The remainder of the article will focus on proportioning or balancing the Suppress Fire and Control Fire by Construction branches. However, before we continue with these two branches, it should be noted that passive fire protection features and active fire protection systems also play a role within the Manage Exposed branch of the tree.
Managing the fire risk
If we go back up to the top of the tree, everything is focused on the fire safety objectives. In a performance-based design approach, the interested stakeholders in the project would define the fire-safety objectives. With a prescriptive code approach, fire-safety objectives generally are not stated explicitly, although the purpose of the codes is to provide a reasonable or acceptable level of safety. If a fire protection engineer were to use NFPA 550 in evaluating proposals to change a prescriptive code, he would need either probability or frequency data to evaluate the code-change proposals.
It’s a challenge to find sound probability data for many of the branches of the tree. For that reason, the Society of Fire Protection Engineers Engineering Guide to Fire Risk Assessment recommends the use of frequency data instead of probability data. Data sources, such as the National Fire Incident Reporting System (NFIRS), can provide frequency data for many of the branches of the tree. The use of frequency data also can be helpful if cost is a consideration, because the cost-benefit analysis for a specified period of time can be estimated. Even frequency data will not be available for all considerations, especially those involving smoke spread, because it is no longer a factor included in the NFIRS database. Modern prescriptive codes are based more upon a qualitative risk assessment with considerations similar to those contained in NFPA 550.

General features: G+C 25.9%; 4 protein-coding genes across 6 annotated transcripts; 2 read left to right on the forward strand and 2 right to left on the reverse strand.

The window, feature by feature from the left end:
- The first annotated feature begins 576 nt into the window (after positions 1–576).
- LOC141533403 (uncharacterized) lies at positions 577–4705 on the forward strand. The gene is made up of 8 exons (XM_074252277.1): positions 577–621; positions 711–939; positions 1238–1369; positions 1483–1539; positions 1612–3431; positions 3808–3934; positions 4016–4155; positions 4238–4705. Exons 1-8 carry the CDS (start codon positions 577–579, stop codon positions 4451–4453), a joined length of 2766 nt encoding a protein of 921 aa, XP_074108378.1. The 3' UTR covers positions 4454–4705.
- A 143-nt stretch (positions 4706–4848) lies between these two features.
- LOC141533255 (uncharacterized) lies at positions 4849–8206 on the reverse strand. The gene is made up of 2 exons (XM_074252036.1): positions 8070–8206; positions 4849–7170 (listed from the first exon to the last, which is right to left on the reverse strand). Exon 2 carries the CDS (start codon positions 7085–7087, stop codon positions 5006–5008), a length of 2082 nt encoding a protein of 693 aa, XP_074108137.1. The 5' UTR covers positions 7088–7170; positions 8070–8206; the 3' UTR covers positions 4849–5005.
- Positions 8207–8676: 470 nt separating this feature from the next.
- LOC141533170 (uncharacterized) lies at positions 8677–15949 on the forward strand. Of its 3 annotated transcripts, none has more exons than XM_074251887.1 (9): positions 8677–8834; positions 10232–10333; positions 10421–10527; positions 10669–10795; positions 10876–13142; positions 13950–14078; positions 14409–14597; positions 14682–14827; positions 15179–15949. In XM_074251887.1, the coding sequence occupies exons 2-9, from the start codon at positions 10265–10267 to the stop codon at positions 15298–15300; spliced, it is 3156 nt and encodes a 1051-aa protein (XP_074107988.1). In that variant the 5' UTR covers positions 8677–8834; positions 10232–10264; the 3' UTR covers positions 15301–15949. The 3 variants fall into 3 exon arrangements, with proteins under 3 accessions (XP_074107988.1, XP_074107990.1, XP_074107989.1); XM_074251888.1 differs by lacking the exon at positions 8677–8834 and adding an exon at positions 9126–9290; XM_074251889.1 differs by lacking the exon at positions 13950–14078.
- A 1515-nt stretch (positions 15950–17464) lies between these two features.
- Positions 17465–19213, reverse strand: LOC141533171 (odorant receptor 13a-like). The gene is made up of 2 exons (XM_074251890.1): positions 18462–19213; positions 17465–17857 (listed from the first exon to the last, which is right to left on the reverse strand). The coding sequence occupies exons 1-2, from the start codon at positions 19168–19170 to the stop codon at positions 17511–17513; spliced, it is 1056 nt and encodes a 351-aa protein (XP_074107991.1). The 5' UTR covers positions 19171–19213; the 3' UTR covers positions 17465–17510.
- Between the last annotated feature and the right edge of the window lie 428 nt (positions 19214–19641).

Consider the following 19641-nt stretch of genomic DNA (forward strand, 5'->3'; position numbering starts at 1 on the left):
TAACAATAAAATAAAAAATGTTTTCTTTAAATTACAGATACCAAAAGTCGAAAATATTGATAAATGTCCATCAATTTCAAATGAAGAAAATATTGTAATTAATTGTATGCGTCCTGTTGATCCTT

For example, the requirement for corridor walls in hospitals was mentioned previously. Looking at NFPA’s Fires in Health Care Facilities report for the period 2006 to 2010, there were an estimated 1,430 structure fires in hospitals and hospices with no civilian deaths. Of those 1,430 fires, 40 (or 8 fires/year) spread beyond the room of origin. What cannot be determined is whether the spread beyond the room was to an adjacent room or to the corridor. The database also does not identify whether the boundary walls of the rooms had a fire-resistance rating or not. One civilian injury and no fire deaths were associated with the fires that spread beyond the room of origin. Ironically, the average property loss per fire was lower for the fires that spread beyond the room of origin than it was for those contained to the room of origin.
The NFPA report also indicates that automatic sprinkler systems were present in 64% of the fires in hospitals and hospices during the time period. The report does not break down the reliability of the sprinkler system just for hospital fires. However, the overall reliability of the sprinkler system operating and being effective when the fire was large enough to activate a sprinkler in all health care facilities was 86%, as indicated in the report High-Rise Building Fires.